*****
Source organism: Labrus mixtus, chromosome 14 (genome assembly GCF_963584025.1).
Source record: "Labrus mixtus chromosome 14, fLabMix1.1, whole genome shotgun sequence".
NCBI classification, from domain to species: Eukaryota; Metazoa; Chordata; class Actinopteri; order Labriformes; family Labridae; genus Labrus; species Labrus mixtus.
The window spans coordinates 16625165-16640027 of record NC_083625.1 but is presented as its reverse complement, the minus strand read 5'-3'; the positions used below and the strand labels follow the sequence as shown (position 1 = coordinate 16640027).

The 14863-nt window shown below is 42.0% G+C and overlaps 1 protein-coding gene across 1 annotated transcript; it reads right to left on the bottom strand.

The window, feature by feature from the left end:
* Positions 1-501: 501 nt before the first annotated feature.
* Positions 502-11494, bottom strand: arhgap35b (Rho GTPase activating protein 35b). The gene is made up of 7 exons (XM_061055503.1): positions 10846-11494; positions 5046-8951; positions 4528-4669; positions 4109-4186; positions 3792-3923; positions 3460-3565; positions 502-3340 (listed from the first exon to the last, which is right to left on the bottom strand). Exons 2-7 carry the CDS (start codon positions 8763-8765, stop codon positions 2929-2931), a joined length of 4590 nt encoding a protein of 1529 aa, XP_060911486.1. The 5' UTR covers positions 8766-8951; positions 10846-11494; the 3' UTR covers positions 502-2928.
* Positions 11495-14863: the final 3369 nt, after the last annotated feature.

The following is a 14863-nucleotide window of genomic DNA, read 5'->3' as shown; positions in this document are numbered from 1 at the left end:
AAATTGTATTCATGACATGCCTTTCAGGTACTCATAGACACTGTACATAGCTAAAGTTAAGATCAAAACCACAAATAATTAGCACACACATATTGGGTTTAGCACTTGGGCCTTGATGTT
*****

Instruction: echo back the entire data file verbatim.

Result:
Source organism: Labrus mixtus, chromosome 14 (genome assembly GCF_963584025.1).
Source record: "Labrus mixtus chromosome 14, fLabMix1.1, whole genome shotgun sequence".
NCBI classification, from domain to species: Eukaryota; Metazoa; Chordata; class Actinopteri; order Labriformes; family Labridae; genus Labrus; species Labrus mixtus.
The window spans coordinates 16625165-16640027 of record NC_083625.1 but is presented as its reverse complement, the minus strand read 5'-3'; the positions used below and the strand labels follow the sequence as shown (position 1 = coordinate 16640027).

The 14863-nt window shown below is 42.0% G+C and overlaps 1 protein-coding gene across 1 annotated transcript; it reads right to left on the bottom strand.

The window, feature by feature from the left end:
* Positions 1-501: 501 nt before the first annotated feature.
* Positions 502-11494, bottom strand: arhgap35b (Rho GTPase activating protein 35b). The gene is made up of 7 exons (XM_061055503.1): positions 10846-11494; positions 5046-8951; positions 4528-4669; positions 4109-4186; positions 3792-3923; positions 3460-3565; positions 502-3340 (listed from the first exon to the last, which is right to left on the bottom strand). Exons 2-7 carry the CDS (start codon positions 8763-8765, stop codon positions 2929-2931), a joined length of 4590 nt encoding a protein of 1529 aa, XP_060911486.1. The 5' UTR covers positions 8766-8951; positions 10846-11494; the 3' UTR covers positions 502-2928.
* Positions 11495-14863: the final 3369 nt, after the last annotated feature.

The following is a 14863-nucleotide window of genomic DNA, read 5'->3' as shown; positions in this document are numbered from 1 at the left end:
AAATTGTATTCATGACATGCCTTTCAGGTACTCATAGACACTGTACATAGCTAAAGTTAAGATCAAAACCACAAATAATTAGCACACACATATTGGGTTTAGCACTTGGGCCTTGATGTT